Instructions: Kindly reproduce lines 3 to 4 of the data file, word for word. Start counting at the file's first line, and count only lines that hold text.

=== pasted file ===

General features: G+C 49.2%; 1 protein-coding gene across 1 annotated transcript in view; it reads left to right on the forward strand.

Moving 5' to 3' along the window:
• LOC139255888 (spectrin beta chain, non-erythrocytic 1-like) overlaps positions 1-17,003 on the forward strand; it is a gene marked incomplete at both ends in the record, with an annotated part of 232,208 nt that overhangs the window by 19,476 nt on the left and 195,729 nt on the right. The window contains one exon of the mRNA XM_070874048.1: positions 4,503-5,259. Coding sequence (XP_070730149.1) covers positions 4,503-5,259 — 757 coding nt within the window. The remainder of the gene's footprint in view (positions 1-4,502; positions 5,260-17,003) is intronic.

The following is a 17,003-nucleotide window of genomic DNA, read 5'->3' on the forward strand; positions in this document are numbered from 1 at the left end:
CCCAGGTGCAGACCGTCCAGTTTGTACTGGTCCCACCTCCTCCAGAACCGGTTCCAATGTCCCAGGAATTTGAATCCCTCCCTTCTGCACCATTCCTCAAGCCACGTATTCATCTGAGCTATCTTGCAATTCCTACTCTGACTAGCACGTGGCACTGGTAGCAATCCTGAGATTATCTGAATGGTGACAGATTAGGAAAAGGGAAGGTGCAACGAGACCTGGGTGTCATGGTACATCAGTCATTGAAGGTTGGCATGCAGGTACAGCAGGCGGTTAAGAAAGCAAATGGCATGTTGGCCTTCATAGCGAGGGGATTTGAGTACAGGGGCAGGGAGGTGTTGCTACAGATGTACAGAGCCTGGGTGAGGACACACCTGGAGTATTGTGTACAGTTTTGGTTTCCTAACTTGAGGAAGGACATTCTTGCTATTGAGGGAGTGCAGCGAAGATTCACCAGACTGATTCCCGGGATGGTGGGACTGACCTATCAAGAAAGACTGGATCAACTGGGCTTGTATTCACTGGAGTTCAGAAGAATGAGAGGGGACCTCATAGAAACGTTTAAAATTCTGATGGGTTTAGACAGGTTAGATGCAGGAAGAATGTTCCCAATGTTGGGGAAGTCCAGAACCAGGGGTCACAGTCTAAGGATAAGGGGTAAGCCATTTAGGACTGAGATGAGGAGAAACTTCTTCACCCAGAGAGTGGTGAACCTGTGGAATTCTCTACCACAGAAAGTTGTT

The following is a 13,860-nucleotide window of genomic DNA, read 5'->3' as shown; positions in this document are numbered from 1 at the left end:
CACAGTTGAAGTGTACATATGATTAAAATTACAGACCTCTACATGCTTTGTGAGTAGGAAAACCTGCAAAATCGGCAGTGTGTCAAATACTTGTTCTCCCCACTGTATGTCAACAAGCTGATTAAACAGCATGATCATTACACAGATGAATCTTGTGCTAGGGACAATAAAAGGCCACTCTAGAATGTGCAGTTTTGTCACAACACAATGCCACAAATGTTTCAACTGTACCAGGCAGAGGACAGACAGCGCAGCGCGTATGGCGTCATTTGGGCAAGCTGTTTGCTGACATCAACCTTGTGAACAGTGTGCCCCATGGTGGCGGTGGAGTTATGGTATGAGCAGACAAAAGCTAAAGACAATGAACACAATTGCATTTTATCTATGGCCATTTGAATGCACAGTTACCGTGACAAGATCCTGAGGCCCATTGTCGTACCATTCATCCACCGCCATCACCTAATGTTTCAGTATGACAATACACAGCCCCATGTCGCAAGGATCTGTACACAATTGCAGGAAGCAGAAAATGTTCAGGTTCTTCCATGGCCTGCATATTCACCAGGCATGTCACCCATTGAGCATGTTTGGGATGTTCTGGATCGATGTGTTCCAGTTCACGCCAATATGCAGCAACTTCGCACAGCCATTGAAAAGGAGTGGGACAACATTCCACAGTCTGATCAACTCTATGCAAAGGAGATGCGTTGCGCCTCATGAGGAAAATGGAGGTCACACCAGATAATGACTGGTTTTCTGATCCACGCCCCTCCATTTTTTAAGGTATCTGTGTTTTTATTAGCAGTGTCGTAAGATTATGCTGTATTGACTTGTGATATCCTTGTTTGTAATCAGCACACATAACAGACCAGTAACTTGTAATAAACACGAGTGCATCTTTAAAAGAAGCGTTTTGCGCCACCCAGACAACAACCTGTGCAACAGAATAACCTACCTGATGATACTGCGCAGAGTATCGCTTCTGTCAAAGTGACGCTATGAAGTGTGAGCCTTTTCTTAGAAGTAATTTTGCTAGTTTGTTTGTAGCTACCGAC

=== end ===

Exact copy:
• LOC139255888 (spectrin beta chain, non-erythrocytic 1-like) overlaps positions 1-17,003 on the forward strand; it is a gene marked incomplete at both ends in the record, with an annotated part of 232,208 nt that overhangs the window by 19,476 nt on the left and 195,729 nt on the right. The window contains one exon of the mRNA XM_070874048.1: positions 4,503-5,259. Coding sequence (XP_070730149.1) covers positions 4,503-5,259 — 757 coding nt within the window. The remainder of the gene's footprint in view (positions 1-4,502; positions 5,260-17,003) is intronic.

The following is a 17,003-nucleotide window of genomic DNA, read 5'->3' on the forward strand; positions in this document are numbered from 1 at the left end: